The Album

Sweet and soulful, Oona McOuat’s (pronounced oo-na mick-kew-it) new album Honey and Holy Water flows with urgency and wonder.
Like the ocean is a stage for a dolphin’s song, Oona McOuat finds her voice and inspiration from the earth.

The Saltspring Island singer-songwriter and harpist found many of the songs on her new album, Honey and Holy Water, hiding in Hawaiian waters or hanging from tropical fruit trees. The Vancouver-born vagabond has been living on Saltspring for the last three years, but called Hawaii home for more than a decade.

Her day would start with a dip in the ocean, swimming with wild dolphins. “They honestly taught me so much about being alive,” McOuat said – they inspired her music and gave it purpose. “(They had) this absolute unconditional love that could only awaken in me a love for the ocean, as well as a love for wild creatures and a desire to protect and preserve their habitats.”

While her music isn’t traditionally Celtic, she said, “the Celts had a very strong affinity and relationship to the land and to nature. I feel like I’m resurrecting that in a contemporary sense.

She wrote the album’s first track, “Mystery,” after spending the day on the big island of Hawaii. Surrounded by huge cliffs lined with a black sand beach, she saw wild horses, just like in any good fairy tale.

My desire is to create a platform where there’s beautiful and enlivening and fun music (raising) funds and awareness for groups that are doing grassroots environmental work.”

From the fun and funky re-creation of the trad tune “Drowsy Maggie” to “The Wild Ones'” heartfelt plea for preservation, through the broken-open love song, “Where the Emptiness is Full”, this album navigates mystery and loss with purity and grace while encouraging us to cherish what might yet be saved.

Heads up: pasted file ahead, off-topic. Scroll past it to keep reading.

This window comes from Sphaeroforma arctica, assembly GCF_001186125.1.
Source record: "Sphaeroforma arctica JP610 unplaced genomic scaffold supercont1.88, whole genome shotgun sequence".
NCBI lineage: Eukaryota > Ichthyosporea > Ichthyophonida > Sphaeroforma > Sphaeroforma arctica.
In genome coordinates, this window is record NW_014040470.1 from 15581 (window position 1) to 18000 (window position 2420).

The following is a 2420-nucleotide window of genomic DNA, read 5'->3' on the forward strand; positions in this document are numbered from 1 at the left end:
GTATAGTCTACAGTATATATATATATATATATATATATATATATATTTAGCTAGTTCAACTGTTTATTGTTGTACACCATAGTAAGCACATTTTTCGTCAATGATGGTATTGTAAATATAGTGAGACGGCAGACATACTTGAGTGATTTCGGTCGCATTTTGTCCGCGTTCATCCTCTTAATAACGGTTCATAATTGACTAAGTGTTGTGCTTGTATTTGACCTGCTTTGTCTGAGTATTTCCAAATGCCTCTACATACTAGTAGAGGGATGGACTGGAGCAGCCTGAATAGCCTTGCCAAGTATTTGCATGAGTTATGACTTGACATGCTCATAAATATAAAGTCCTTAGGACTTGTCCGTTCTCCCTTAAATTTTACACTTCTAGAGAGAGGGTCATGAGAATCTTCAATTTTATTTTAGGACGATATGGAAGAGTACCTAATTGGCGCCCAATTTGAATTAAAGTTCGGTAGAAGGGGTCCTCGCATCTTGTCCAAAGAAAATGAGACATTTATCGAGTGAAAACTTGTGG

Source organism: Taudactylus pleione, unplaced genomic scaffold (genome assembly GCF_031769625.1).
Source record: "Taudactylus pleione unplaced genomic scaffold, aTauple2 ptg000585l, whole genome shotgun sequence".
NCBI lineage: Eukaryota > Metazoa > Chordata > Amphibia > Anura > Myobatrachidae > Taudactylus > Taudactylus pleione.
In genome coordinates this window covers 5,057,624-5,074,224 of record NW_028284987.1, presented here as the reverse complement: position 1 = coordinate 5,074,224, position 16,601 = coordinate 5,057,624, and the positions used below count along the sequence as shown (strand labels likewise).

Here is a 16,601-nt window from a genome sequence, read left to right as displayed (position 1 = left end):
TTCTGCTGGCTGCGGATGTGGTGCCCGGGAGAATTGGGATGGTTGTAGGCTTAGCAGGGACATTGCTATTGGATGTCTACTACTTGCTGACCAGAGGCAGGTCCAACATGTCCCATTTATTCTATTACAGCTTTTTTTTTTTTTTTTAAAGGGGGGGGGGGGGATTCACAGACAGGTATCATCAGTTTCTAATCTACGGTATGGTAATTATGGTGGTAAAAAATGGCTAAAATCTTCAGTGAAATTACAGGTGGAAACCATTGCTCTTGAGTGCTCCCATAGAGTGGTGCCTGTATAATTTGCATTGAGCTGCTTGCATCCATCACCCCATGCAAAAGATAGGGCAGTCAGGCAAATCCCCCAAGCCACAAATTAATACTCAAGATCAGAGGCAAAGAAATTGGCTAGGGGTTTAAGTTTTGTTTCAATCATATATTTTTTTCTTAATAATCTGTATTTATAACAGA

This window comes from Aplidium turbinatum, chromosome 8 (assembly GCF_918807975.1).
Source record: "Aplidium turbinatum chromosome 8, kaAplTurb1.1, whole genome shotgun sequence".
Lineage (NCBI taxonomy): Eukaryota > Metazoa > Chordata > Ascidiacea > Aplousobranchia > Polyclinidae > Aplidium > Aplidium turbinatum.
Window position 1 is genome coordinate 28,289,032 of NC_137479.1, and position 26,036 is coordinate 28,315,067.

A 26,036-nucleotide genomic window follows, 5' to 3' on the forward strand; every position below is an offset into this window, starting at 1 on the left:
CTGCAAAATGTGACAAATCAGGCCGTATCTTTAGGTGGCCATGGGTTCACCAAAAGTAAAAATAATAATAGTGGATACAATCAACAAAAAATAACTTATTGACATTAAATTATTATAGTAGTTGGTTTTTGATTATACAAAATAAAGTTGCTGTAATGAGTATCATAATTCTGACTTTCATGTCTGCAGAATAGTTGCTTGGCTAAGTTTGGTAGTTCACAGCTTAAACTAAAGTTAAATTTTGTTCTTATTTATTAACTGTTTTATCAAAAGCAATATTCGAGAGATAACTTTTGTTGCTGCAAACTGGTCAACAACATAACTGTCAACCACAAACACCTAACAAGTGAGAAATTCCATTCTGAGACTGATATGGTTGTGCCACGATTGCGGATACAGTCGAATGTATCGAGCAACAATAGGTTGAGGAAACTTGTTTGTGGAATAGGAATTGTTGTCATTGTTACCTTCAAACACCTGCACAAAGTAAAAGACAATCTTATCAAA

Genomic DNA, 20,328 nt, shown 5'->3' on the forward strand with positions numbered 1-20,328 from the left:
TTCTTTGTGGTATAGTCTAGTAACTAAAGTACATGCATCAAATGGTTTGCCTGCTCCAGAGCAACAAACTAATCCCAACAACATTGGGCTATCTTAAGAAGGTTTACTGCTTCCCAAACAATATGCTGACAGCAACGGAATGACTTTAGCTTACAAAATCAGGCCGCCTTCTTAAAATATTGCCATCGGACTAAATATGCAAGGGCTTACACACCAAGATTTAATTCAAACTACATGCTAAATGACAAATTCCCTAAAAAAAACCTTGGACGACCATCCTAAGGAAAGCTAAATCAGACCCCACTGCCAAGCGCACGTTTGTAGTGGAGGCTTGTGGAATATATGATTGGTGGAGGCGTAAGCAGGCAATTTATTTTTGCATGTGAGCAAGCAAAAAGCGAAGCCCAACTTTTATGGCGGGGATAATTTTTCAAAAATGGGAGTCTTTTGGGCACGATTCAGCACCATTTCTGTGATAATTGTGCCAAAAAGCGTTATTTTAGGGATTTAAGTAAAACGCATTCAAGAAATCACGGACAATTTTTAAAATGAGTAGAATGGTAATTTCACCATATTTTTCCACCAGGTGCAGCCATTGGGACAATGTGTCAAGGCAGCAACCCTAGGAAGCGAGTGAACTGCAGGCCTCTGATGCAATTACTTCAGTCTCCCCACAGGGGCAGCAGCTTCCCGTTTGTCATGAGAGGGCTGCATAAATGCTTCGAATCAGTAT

Listen to song samples here: http://www.cdbaby.com/cd/oonamcouat

Listen to whole songs here: http://www.reverbnation.comww.reverbnation.com/oonamcouat

"Variation on a Celtic Theme" – by Danny Carnahan
November 12, 2010, 3:59 pm
Filed under: Reviews on Celtic Tunes by Danny Carnahan

This article was previously published on Mandolin Magazine by Danny Carnahan and posted under his kind permission. All rights reserved by the author.

[Click Page 1, Page 2, or Page 3 for 3-page printable notation for “Cahir’s Kitchen”]

How many different ways can you come up with to play an Irish reel? And how different can you get before the reel becomes unrecognizable? These are two terribly important and closely-linked questions asked often in these days of blossoming Celtic musical expression and the conscious absorption of many world styles into the tradition. I figure the answer to the first question is: an unknown, very large number. The answer to the second depends on whether we’re talking about melody, harmony, rhythm, structure, or some combination of these things.

In this issue I want to discuss (and strongly advocate) melodic variation in particular. Like most American Celtophiles, I first fell in love with Irish music through listening to records. Early on I discovered the modern Celtic revival supergroups like The Chieftains, the Boys of the Lough, and later Planxty and the Bothy Band. And I eagerly picked up vinyl collections of field recordings going back to the 1920s and featuring old masters like Michael Coleman and Padraic O’Keefe. Nearly every other budding American Celtic music nut did the same, if we weren’t lucky enough to hang out in the Irish bars of Chicago or Boston or New York.